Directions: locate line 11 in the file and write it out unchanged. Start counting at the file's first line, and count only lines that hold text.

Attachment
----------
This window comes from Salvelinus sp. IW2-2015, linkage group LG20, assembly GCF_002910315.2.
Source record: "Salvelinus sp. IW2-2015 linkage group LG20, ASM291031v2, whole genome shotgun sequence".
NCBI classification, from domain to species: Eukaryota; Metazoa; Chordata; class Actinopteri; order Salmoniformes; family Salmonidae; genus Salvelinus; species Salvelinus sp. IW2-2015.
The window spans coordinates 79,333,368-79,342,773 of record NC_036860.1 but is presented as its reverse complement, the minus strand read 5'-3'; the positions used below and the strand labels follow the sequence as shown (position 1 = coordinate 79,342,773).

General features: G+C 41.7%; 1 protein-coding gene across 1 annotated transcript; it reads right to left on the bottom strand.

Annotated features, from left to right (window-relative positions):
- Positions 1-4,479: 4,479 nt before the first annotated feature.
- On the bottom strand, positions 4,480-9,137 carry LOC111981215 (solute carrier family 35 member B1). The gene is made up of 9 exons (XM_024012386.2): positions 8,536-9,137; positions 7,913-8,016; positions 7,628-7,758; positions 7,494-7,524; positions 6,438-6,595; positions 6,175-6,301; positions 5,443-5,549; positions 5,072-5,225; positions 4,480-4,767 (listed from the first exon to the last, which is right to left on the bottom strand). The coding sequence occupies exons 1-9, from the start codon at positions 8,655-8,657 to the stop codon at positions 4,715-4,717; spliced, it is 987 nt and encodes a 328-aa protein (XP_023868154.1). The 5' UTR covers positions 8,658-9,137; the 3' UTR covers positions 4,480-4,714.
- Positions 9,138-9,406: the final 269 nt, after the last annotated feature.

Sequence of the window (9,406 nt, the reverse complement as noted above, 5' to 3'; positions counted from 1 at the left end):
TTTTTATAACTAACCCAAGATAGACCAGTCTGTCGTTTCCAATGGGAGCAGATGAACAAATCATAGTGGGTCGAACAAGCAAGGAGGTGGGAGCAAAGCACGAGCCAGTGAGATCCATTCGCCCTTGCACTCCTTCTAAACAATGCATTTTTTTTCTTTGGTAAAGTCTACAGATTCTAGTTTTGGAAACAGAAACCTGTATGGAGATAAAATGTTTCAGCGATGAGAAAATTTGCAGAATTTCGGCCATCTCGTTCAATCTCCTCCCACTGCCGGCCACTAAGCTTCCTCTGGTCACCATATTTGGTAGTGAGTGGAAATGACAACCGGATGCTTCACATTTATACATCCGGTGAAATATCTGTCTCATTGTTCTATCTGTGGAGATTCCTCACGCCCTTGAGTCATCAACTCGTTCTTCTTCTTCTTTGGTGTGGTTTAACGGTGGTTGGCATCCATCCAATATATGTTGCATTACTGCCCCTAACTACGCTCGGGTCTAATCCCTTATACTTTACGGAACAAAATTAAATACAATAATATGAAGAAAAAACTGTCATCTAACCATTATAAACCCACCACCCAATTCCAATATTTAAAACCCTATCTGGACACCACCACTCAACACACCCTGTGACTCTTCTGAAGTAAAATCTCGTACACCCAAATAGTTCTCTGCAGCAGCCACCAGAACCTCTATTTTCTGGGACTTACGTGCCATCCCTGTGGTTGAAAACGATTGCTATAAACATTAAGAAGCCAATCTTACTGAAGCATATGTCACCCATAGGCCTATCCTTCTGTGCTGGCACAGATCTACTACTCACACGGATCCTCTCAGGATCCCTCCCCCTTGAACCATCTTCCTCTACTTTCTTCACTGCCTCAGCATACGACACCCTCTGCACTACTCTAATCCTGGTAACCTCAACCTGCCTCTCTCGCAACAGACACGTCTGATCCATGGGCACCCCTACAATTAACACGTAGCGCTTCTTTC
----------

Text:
TTTTTATAACTAACCCAAGATAGACCAGTCTGTCGTTTCCAATGGGAGCAGATGAACAAATCATAGTGGGTCGAACAAGCAAGGAGGTGGGAGCAAAGCACGAGCCAGTGAGATCCATTCGCCCTTGCACTCCTTCTAAACAATGCATTTTTTTTCTTTGGTAAAGTCTACAGATTCTAGTTTTGGAAACAGAAACCTGTATGGAGATAAAATGTTTCAGCGATGAGAAAATTTGCAGAATTTCGGCCATCTCGTTCAATCTCCTCCCACTGCCGGCCACTAAGCTTCCTCTGGTCACCATATTTGGTAGTGAGTGGAAATGACAACCGGATGCTTCACATTTATACATCCGGTGAAATATCTGTCTCATTGTTCTATCTGTGGAGATTCCTCACGCCCTTGAGTCATCAACTCGTTCTTCTTCTTCTTTGGTGTGGTTTAACGGTGGTTGGCATCCATCCAATATATGTTGCATTACTGCCCCTAACTACGCTCGGGTCTAATCCCTTATACTTTACGGAACAAAATTAAATACAATAATATGAAGAAAAAACTGTCATCTAACCATTATAAACCCACCACCCAATTCCAATATTTAAAACCCTATCTGGACACCACCACTCAACACACCCTGTGACTCTTCTGAAGTAAAATCTCGTACACCCAAATAGTTCTCTGCAGCAGCCACCAGAACCTCTATTTTCTGGGACTTACGTGCCATCCCTGTGGTTGAAAACGATTGCTATAAACATTAAGAAGCCAATCTTACTGAAGCATATGTCACCCATAGGCCTATCCTTCTGTGCTGGCACAGATCTACTACTCACACGGATCCTCTCAGGATCCCTCCCCCTTGAACCATCTTCCTCTACTTTCTTCACTGCCTCAGCATACGACACCCTCTGCACTACTCTAATCCTGGTAACCTCAACCTGCCTCTCTCGCAACAGACACGTCTGATCCATGGGCACCCCTACAATTAACACGTAGCGCTTCTTTC